Thursday, August 27, 2015
Tragedy always strikes. Bad things always happen. Evil always sinks its claws into people and whispers in their ear, Do something about this. Make a statement. Make them see.
Good people always get hurt. Broken hearts always cry out.
This is tragic. And we all hate those stories. We all wish they never happened. That we could spare those families the agony. My heart and prayers follow those who suffer such things.
But tragedy is as old as time. It will happen. The question is:what do we do in the face of it?
Last night, watching a snip of the news after yesterday's horrible on-air violence, I heard the victim's father demand legislation. And I shook my head. My heart goes out to this hurting father. But I also wanted to take his hand and say, "I know you're hurting. But here's the thing--legislation doesn't stop criminals. By definition, they don't care about the law."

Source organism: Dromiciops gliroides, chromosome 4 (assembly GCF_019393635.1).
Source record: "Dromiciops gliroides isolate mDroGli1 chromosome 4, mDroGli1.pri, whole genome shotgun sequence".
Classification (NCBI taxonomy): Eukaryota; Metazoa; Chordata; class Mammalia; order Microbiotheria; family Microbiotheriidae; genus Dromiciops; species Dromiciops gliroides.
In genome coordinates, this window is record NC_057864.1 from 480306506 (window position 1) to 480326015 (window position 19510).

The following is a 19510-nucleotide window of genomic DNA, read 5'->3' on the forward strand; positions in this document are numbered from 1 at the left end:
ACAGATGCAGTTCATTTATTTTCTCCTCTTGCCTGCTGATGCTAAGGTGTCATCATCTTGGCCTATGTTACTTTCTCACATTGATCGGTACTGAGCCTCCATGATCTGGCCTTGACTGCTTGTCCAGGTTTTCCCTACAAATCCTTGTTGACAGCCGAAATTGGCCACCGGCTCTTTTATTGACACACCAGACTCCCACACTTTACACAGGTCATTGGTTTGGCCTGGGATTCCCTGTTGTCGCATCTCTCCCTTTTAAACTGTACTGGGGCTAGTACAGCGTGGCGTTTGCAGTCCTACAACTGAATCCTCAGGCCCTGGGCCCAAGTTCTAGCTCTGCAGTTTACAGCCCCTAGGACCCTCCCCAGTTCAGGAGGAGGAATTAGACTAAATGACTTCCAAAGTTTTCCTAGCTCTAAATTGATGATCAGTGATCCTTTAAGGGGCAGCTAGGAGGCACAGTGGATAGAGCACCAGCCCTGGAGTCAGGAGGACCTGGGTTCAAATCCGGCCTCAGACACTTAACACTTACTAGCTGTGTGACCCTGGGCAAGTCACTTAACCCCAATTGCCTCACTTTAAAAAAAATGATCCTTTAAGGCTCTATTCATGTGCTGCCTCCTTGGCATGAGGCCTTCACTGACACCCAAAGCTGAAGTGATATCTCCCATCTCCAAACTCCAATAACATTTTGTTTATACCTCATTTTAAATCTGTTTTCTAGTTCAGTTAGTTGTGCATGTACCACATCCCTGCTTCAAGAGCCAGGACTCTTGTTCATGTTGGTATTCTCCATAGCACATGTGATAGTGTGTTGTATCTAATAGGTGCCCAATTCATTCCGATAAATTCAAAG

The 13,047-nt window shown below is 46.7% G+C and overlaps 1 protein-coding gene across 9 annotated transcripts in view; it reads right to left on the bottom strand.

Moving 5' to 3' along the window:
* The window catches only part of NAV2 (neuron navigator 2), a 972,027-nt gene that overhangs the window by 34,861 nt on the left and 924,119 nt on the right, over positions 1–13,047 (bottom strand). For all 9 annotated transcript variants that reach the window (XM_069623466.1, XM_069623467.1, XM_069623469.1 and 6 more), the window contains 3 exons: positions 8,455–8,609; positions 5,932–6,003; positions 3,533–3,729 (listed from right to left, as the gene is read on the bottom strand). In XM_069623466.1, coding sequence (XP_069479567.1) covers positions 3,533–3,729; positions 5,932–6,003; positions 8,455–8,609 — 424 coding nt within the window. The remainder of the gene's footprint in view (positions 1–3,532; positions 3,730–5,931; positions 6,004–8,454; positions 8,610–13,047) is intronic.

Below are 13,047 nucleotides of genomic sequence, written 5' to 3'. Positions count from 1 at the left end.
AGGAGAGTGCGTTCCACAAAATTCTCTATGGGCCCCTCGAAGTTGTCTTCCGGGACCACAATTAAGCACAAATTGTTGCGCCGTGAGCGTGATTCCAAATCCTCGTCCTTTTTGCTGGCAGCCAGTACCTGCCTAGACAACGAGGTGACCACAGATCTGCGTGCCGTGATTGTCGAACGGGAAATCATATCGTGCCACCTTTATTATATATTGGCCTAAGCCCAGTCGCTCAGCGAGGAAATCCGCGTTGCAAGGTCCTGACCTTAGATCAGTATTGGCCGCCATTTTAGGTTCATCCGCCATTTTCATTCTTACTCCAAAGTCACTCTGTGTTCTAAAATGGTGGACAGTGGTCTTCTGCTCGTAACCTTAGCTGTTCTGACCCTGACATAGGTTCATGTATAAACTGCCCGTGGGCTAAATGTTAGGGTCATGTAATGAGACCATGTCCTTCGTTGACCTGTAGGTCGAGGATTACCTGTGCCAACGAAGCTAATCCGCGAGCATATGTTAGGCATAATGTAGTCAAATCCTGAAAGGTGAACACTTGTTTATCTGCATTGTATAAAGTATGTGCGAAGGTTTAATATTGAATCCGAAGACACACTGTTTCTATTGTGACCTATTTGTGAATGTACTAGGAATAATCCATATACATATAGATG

So often, our human response to something hateful is limit. Make new laws! Take away freedoms!
Our response instead ought to be to fall to our knees and beg the Lord to set more people free--free of the chains of bondage that enslave them and fill them with hate. Free of the influence of evil that tells them they are the only ones that matter, and that such hatred is good.
We live in a world filled with violence. Filled with rage. Filled with people so very quick to judge anyone who takes a stand, yet shouting all the while that those people "have no right to judge me." We live in a world where it somehow makes sense to people to picket for the rights of an endangered frog and yet sacrifice their own unborn to their convenience. We live in a world that has become self-contradictory in its effort to keep from offending.